Largest Roman Gold Coin Ever Offered Tops Triton XXVI Auction
The largest Roman gold coin ever offered at auction, a unique 10-aureus gold medallion of the Emperor Diocletian, tops the ancient and world coin offerings in Classical Numismatic Group LLC’s Triton XXVI auction slated for January 10-11, 2023, in conjunction with the New York International Numismatic Convention.
The huge gold piece, termed a denio by specialists, is nearly 40mm in diameter and weighs 53.75 grams, larger in diameter and nearly twice the weight of a U.S. “double eagle.” It is believed to have been struck in AD 294 to mark Diocletian’s tenth anniversary of rule, according to Paul Hill, Senior Numismatist for CNG’s London office. It will be offered as Lot 830 in Triton XXVI, with an estimate of $500,000.
The Diocletian denio has been authenticated and graded by Numismatic Guaranty Corporation, achieving an extraordinary grade of Choice AU★, Strike: 5/5, Surface 5/5, Fine Style. It is easily the largest Roman gold piece ever certified by NGC. “NGC Ancients is pleased to have handled this exciting piece, which stands out as one of the finest Roman medallions in existence,” said David Vagi, NGC’s Director of Ancient Coins.
“The coin is spectacular not only for its immense size and weight, it is also a superior work of art,” Hill said. “Add to that the historical value of this medallion, struck at a key point in the conflict between paganism and Christianity, and you have one of the most significant Roman coins ever offered at auction.”
“CNG is very gratified the collector who owns this amazing piece chose to consign with us,” said Michael Gasvoda, Managing Director. “This coin is joined by many more outstanding and historically important pieces in our twenty-sixth Triton auction in New York, which will be one of the most important and memorable auctions in CNG’s nearly five-decades in operation.”
Diocletian, who reigned AD 284 – 305, is famous as the emperor who restored order to the Roman Empire after decades of anarchy, and as the ruler who launched the Great Persecution, a last-ditch effort to exterminate Christianity. The 10-aureus medallion, struck at the midway point of his two-decade rule, was created as a special handout to an important military officer or politician as a reward for loyalty and service. “The subtext of a coin representing “ten gold aurei for a decade of rule” would have been obvious to the receiver,” Hill noted.
The medallion depicts a bare head of Diocletian on the obverse, with close-cropped hair and beard in the military style of the third century AD “soldier emperors,” with the legend IMP C G VAL DIOCLETIANVS AVG (“Imperator [Emperor] Caesar Gaius Valerius Diocletianus Augustus”). The reverse depicts the god Jupiter seated left on a throne, holding a thunderbolt in his right hand and a scepter in his left, with an eagle at his feet, clutching a laurel wreath in its beak. The legend reads IOVI CONSERVATORI – “Jupiter the Protector.” The letters A Q beneath the throne indicate the coin was struck at the mint of Aquileia on the north-eastern coast of Italy, near present-day Venice. All other surviving gold medallions of this mint, none approaching this size, were struck much later in the Empire, after circa AD 350.
“Jupiter, the king of the Roman pantheon of deities, was chosen by Diocletian as his personal guardian,” Hill said. “He had restored order to the Roman world in part by sharing his rule with three other men, Maximian, Galerius and Constantius, an arrangement called the Tetrarchy. But Diocletian remained the senior emperor that the other three deferred to, just as all other Roman deities all bowed to Jupiter.”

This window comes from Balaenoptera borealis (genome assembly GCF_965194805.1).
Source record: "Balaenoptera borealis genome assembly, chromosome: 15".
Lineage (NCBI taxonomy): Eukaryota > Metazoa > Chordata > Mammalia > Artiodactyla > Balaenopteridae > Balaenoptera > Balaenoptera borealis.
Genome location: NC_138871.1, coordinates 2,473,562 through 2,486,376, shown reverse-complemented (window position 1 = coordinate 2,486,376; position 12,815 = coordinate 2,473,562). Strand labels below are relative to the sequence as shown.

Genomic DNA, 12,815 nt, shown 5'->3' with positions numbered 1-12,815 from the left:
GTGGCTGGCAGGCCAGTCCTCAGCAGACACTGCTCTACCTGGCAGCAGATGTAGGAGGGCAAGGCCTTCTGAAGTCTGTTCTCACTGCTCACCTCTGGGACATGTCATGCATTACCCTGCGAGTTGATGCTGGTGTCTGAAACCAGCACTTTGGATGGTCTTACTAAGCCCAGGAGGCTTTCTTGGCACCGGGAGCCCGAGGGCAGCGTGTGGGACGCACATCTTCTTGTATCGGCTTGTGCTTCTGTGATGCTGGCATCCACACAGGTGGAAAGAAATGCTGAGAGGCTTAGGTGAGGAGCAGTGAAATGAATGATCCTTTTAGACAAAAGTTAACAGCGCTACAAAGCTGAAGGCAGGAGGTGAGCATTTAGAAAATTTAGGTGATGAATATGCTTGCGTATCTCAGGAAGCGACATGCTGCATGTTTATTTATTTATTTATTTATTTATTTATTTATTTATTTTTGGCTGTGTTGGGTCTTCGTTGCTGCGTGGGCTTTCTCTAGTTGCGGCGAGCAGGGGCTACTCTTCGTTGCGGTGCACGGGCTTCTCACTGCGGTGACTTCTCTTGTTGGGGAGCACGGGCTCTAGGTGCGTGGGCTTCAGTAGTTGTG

“I find the portrait of Diocletian on this medallion to be almost mesmerizing in its power,” Gasvoda added. “The engraver of the dies used to strike this piece was a supremely talented artist, able to convey the man’s forceful personality with a marvelous economy of line.”
Only a handful of other ten-aureus medallions are known to exist, all of them in museums or institutional collections. “All known gold denios date to the period of the Tetrarchy. As far as we have been able to determine, this is the only medallion of this size and weight ever brought to auction,” Hill said.
Sessions One through Four of Triton XXVI, comprising 1,316 lots of Ancient, World, and British coinage with a total estimate of $7.5 million, will be held live at the InterContinental Barclay Hotel in New York City on January 10 and 11, 2023.
CNG’s flagship sale features Greek, Celtic, Oriental Greek, Central Asian, Roman Provincial, Roman Republican and Imperatorial, and Roman Imperial coinage. Additionally, there are featured selections of Byzantine, Early Medieval, Islamic, World coinage and medals, and British coinage and medals.
Triton XXVI is highlighted by a number of collections and individual rarities, which make up the majority of coins on offer:
- Ancient Coins from the Pythagoras and S & S Collections
- Greek Coins from the North River Collection
- Greek and Roman Coins from the DMS Collection
- Published Akragas Tetradrachm from the Bibliothèque Nationale de France
- An Exceptional Zoilos I Dikaios Tetradrachm
- Extremely Rare Lucius Munatius Plancus Aureus of Mark Antony
- Third Known Uranius Antoninus Denarius
- Impressive Diocletian Gold Medallion of Ten Aurei
- Gold Franc à pied of Guillaume de la Garde, Archbishop of Arles
- Exceptional Mughal Rarities, including Jahangir’s Spectacular “Cambay Tanka”
- A Collection of British Celtic Coins
- 1893 Proof Five Pounds of Queen Victoria in PF 66 Ultra Cameo
- Impressive Henry VIII Sovereign
- Mint State Elizabethan Ship Ryal
Catalogs for Triton XXVI will be mailed to the active mailing list shortly. Bidding is now open on the site.
View all coins offered in the online catalog.
For further information, visit the CNG website.